House Republicans voted early Sunday morning to approve a government-spending bill and attached an amendment that would delay Obamacare from going into effect for up to a year, a move that will surely be opposed by Senate Democrats. With the possibility of a government shutdown mere hours away, Senate Democrats refrained from taking action on Sunday.

Voting 231-192, the Republican-controlled House voted to approve the government-spending bill, albeit with the amendment for an Obamacare delay attached. The House also voted 248-174, against a medical-device tax that would have helped fund Obamacare, the Chicago Tribune reported.

This is the latest in an ongoing partisan match between House Republicans and Senate Democrats to amend the funding bill, of which House Republicans had originally included an amendment to defund Obamacare. In anticipation of a shutdown, the House also voted unanimously on a funding bill for U.S. soldiers so they will continue to receive salaries.

Senate Democrats did not convene on Sunday to vote on the House’s bill, but will meet at 2 p.m. on Monday afternoon, where they will likely remove any amendments regarding Obamacare and send the “clean” funding bill, known as a continuing resolution, back to the House for a vote.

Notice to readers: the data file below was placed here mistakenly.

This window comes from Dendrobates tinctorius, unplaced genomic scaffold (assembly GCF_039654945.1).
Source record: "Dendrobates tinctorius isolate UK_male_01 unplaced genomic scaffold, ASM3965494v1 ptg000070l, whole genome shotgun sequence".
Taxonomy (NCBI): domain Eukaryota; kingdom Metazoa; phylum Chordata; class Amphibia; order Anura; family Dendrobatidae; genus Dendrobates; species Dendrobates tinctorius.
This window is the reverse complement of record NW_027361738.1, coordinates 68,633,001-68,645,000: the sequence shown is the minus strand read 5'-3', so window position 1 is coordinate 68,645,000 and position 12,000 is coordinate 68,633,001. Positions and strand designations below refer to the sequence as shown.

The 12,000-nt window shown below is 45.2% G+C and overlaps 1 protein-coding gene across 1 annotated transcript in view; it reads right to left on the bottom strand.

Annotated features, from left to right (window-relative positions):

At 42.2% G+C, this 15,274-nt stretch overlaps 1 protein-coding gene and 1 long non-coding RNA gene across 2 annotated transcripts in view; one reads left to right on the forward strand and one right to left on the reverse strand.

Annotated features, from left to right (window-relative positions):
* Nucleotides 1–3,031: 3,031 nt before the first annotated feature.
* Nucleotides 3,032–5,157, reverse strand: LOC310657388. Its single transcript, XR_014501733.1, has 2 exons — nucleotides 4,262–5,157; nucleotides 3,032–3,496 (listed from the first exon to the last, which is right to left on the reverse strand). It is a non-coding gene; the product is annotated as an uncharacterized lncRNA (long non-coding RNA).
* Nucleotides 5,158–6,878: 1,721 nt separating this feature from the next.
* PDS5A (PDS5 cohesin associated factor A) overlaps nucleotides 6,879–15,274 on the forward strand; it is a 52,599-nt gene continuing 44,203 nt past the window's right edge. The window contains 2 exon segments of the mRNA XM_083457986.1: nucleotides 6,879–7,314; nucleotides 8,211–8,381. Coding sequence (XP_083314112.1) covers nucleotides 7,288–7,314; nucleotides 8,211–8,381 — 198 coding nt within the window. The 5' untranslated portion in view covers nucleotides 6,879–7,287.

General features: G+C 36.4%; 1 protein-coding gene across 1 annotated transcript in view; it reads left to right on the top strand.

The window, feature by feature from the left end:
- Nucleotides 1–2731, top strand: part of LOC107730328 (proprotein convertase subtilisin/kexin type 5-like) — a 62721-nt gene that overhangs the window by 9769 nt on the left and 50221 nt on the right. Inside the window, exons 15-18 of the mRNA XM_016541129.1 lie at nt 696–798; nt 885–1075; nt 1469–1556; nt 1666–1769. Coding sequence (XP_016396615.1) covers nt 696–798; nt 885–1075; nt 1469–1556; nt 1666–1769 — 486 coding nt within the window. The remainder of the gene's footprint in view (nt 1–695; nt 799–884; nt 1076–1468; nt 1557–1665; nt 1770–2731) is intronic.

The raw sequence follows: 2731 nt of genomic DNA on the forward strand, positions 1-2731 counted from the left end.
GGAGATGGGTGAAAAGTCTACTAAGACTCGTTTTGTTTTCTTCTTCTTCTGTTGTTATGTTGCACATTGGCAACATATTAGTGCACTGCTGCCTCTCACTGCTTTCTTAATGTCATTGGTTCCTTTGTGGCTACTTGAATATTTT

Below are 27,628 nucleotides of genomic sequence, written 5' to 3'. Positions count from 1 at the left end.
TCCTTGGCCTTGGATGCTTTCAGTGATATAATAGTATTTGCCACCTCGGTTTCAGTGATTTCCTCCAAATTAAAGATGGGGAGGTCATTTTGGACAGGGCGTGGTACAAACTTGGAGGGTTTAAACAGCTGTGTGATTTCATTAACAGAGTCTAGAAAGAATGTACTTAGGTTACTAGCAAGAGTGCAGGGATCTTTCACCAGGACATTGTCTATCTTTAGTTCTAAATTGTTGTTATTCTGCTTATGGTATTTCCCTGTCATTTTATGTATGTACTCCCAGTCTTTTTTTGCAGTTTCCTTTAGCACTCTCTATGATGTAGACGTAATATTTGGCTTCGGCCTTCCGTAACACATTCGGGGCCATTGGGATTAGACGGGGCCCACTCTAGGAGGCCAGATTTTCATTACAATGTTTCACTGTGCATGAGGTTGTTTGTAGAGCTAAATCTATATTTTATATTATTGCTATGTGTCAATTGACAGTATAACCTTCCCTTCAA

“There is no ping-pong. House Republicans just need to decide whether to pass our clean continuing resolution or shut the government down,” a senior Senate Democratic aide told Reuters.

Meanwhile, House Speaker John Boehner reprimanded the Senate for taking Sunday off, calling it “an act of breathtaking arrogance” for the Democratic leadership to stall until Monday.

If both parties cannot compromise, a government shutdown would mean that only those government services deemed essential would be funded, such as national security and public safety, as well as benefit programs such as Medicare and Social Security. Meanwhile, other federal employees would be furloughed, and the government could default on its loans.

The last government shutdown occurred in 1995 when former president Bill Clinton spoke out against Republicans, represented by then-Spreaker Newt Gingrich, on funding for Medicare and other services. Controversy pinned the blame on Gingrich, damaging the Republican party's image and increasing Clinton’s approval ratings right before his re-election.

On Tuesday, Hillary Rodham Clinton vocalized her support for the Affordable Care Act, and hopes that an agreement can be reached. “This president is not going to agree to defund health care. We’re on a path to beginning the implementation,” she told CBS.

“If they want to shut the government down, that’s on their head and they’re responsible," she continued. "If they go even further, which is deeply distressing, and for the first time lead our country into a default on our obligations, that is not just partisan politics that is going at the heart of our credibility around the world.”